"With the greatest respect…" Britons like to think they have a "special relationship" with the US, based on a common language and cultural, historical and political ties.
But, according to one of the UK’s most respected polling companies, there’s one chasm the English language can’t always bridge – the British love of passive-aggressive statements.
In the words of YouGov , "half of Americans wouldn’t be able to tell that a Briton is calling them an idiot".
YouGov showed a number of common British phrases, including "with the greatest respect", "I’ll bear it in mind" and "you must come for dinner", to Britons and Americans.
"While not all the phrases show a difference in transatlantic understanding, there are some statements where many Yanks are in danger of missing the serious passive aggression we Brits employ," YouGov said.
The starkest difference was in the phrase "with the greatest respect" – which most Britons took to mean "I think you are an idiot", but nearly half of Americans interpreted as "I am listening to you". Report YouGov based its survey on a popular meme of British phrases and their subtext.
It’s not clear who came up with the table , although it’s done the rounds online for several years – and was first seen by the BBC in 2011 in a blog by Oxfam . What the British say What the British mean What others understand I hear what you say I disagree and do not want to discuss it further He accepts my point of view With the greatest respect… I think you are an idiot He is listening to me That’s not bad That’s good That’s poor That is a very brave proposal You are insane He thinks I have courage Quite good A bit disappointing Quite good I would suggest… Do it or be prepared to justify yourself Think about the idea, but do what you like Oh, incidentally/by the way The primary purpose of our discussion is… That is not very important I was a bit disappointed that I am annoyed that It doesn’t really matter Very interesting That is clearly nonsense They are impressed I’ll bear it in mind I’ve forgotten it already They will probably do it I’m sure it’s my fault It’s your fault Why do they think it was their fault? You must come for dinner It’s not an invitation, I’m just being polite I will get an invitation soon I almost agree I don’t agree at all He’s not far from agreement I only have a few minor comments Please re-write completely He has found a few typos Could we consider some other options? I don’t like your idea They have not yet decided YouGov decided to show the same phrases, and each of the meanings, to about 1,700 Brits and 1,900 Americans , and asked them which matched their own interpretation the most closely.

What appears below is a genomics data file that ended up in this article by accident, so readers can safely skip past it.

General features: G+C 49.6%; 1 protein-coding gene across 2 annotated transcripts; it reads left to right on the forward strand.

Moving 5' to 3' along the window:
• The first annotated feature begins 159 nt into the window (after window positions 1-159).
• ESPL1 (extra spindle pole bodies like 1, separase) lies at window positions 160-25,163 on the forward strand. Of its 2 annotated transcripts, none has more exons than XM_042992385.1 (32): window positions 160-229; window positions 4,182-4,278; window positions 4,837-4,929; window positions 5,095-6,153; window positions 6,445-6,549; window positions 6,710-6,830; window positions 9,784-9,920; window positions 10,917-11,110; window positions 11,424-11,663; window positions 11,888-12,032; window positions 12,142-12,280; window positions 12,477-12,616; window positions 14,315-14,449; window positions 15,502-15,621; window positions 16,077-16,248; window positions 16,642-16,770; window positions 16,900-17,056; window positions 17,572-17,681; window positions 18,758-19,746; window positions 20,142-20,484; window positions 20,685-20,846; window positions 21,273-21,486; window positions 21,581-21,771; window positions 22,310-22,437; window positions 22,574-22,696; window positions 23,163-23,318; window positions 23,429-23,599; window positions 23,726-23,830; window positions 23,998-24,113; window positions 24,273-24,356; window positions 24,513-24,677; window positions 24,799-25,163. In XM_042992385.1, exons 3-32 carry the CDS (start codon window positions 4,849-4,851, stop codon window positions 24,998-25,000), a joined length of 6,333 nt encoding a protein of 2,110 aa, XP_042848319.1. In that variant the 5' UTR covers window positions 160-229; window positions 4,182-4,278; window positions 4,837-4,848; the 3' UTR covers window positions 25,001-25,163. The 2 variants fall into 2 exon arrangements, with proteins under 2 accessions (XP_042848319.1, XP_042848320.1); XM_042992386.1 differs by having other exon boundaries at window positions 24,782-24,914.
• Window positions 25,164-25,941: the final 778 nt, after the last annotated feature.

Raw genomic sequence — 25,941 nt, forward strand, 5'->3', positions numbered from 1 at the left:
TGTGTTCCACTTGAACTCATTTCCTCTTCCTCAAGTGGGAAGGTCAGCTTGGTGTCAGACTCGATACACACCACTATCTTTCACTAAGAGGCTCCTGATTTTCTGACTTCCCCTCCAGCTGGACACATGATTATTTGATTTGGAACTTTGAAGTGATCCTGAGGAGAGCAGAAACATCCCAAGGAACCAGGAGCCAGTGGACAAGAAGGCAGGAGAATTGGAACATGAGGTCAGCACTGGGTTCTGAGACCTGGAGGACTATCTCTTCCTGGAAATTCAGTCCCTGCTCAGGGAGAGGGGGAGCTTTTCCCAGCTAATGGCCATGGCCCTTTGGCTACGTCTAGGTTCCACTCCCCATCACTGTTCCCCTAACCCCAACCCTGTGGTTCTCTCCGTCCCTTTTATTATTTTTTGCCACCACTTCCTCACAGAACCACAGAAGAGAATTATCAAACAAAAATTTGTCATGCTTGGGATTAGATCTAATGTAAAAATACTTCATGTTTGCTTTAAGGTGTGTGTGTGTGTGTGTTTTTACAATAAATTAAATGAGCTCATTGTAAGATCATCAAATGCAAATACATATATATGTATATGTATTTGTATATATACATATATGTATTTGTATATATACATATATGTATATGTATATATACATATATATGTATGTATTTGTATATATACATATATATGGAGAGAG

The survey showed that some – though not all – of the stereotypes in the table were statistically correct.
There was plenty of common ground – for example, a majority of both British and US adults consider "I was a bit disappointed that" a polite way of saying "I am annoyed that" – rather than "it doesn’t really matter".
But those in the UK are much more likely to consider "I’ll bear it in mind" and "I hear what you say" to be attempts to brush you off.
And a higher proportion of Britons than Americans (44% to 31%) think "that is a very brave proposal" actually means "you are insane". The British have a long history of sarcasm Plenty of Americans working in the UK have complained about British passive-aggressiveness, or their annoying tendency to beat around the bush. Idiosyncrasies of the Brits at work
Why do Brits and Americans swear so differently?
What do Brits think about Americans?
Why you may find US colleagues ‘more polite’ than Brits
But UK expats have also complained about American insults directed at Brits.
One writer for BBC America came up with the following translations for American English : Americans say This means I love it! You just don’t CARE, do you? What the hell did you just do? I’m dying of embarrassment here Oh, you can get away with it, you’re British An American wouldn’t be seen dead wearing what you’re wearing or doing what you just did Bless her heart! This phrase is a bit of a put down, effectively allowing the speaker to slag off someone without recrimination. At the end of the day, while the British may like to think they have a more sophisticated sense of sarcasm, they might have more in common with their American cousins than they think.
We’ll bear that in mind.